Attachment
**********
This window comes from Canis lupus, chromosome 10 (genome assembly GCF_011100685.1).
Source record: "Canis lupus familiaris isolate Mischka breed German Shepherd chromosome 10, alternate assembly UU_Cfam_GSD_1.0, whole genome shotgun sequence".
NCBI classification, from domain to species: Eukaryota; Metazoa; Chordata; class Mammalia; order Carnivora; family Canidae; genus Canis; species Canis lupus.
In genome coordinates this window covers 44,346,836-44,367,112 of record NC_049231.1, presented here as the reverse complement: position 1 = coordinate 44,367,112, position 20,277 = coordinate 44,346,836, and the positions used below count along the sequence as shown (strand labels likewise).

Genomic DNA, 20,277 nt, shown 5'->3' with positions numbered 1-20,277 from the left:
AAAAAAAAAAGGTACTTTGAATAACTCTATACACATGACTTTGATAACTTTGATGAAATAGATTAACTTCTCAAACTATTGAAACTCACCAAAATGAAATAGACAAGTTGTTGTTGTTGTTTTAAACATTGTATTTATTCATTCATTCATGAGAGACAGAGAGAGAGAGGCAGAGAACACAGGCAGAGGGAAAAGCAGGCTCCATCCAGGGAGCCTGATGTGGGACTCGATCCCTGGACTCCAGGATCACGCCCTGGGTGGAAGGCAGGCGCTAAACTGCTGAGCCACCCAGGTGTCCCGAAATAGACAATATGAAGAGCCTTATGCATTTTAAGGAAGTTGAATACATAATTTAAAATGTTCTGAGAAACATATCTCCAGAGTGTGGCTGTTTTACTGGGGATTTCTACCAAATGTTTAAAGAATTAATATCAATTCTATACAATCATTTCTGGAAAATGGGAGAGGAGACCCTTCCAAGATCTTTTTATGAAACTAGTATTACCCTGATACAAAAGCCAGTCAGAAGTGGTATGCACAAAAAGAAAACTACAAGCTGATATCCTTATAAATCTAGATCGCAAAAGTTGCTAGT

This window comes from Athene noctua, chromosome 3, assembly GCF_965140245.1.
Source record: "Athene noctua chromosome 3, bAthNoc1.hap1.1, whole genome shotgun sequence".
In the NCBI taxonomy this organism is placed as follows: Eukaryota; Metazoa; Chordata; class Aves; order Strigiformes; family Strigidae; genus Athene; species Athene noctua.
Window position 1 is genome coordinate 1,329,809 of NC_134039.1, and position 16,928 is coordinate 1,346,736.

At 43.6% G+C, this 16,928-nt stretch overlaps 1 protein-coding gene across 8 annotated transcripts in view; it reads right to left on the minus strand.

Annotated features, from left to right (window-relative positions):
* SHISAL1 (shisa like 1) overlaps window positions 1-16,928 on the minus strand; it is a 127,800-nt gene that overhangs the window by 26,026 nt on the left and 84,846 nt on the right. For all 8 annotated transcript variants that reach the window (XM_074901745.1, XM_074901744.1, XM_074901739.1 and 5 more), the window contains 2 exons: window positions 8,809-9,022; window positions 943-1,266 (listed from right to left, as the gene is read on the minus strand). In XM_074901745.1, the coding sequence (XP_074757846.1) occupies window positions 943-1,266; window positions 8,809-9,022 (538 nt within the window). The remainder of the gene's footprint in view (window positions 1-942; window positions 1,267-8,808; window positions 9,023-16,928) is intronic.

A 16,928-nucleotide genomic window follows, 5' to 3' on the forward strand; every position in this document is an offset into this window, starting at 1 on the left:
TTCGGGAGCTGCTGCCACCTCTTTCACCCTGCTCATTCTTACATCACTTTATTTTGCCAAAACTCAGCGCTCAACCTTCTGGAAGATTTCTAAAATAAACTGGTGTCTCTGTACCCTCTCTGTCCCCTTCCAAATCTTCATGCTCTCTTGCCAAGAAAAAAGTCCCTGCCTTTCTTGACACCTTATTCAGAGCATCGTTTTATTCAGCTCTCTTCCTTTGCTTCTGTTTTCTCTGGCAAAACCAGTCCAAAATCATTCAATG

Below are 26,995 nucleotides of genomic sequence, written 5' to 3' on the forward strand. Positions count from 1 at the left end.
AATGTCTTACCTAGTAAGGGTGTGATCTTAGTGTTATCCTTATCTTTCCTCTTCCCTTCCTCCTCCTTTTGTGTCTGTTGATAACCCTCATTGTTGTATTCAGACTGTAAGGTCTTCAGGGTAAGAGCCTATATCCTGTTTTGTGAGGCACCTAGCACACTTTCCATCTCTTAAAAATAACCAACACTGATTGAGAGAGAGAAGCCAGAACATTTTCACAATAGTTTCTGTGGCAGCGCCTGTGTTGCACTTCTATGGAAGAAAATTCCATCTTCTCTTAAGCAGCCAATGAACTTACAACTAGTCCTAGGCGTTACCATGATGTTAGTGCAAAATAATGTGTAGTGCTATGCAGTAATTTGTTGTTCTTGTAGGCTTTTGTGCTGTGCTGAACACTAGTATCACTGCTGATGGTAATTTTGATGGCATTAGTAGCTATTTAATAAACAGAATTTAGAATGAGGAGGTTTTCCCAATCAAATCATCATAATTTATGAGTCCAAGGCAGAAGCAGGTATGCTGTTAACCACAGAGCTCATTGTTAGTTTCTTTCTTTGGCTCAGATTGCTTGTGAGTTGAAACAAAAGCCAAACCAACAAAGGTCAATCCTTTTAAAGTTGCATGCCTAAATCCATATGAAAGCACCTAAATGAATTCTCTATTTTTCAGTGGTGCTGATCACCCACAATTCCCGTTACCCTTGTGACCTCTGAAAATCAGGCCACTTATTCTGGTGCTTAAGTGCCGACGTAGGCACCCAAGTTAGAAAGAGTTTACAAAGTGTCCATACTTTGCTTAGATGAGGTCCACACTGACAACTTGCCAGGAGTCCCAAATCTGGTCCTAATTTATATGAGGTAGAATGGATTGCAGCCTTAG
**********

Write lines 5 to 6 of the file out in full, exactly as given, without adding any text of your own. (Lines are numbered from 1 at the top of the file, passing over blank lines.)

Genomic DNA, 20,277 nt, shown 5'->3' with positions numbered 1-20,277 from the left:
AAAAAAAAAAGGTACTTTGAATAACTCTATACACATGACTTTGATAACTTTGATGAAATAGATTAACTTCTCAAACTATTGAAACTCACCAAAATGAAATAGACAAGTTGTTGTTGTTGTTTTAAACATTGTATTTATTCATTCATTCATGAGAGACAGAGAGAGAGAGGCAGAGAACACAGGCAGAGGGAAAAGCAGGCTCCATCCAGGGAGCCTGATGTGGGACTCGATCCCTGGACTCCAGGATCACGCCCTGGGTGGAAGGCAGGCGCTAAACTGCTGAGCCACCCAGGTGTCCCGAAATAGACAATATGAAGAGCCTTATGCATTTTAAGGAAGTTGAATACATAATTTAAAATGTTCTGAGAAACATATCTCCAGAGTGTGGCTGTTTTACTGGGGATTTCTACCAAATGTTTAAAGAATTAATATCAATTCTATACAATCATTTCTGGAAAATGGGAGAGGAGACCCTTCCAAGATCTTTTTATGAAACTAGTATTACCCTGATACAAAAGCCAGTCAGAAGTGGTATGCACAAAAAGAAAACTACAAGCTGATATCCTTATAAATCTAGATCGCAAAAGTTGCTAGT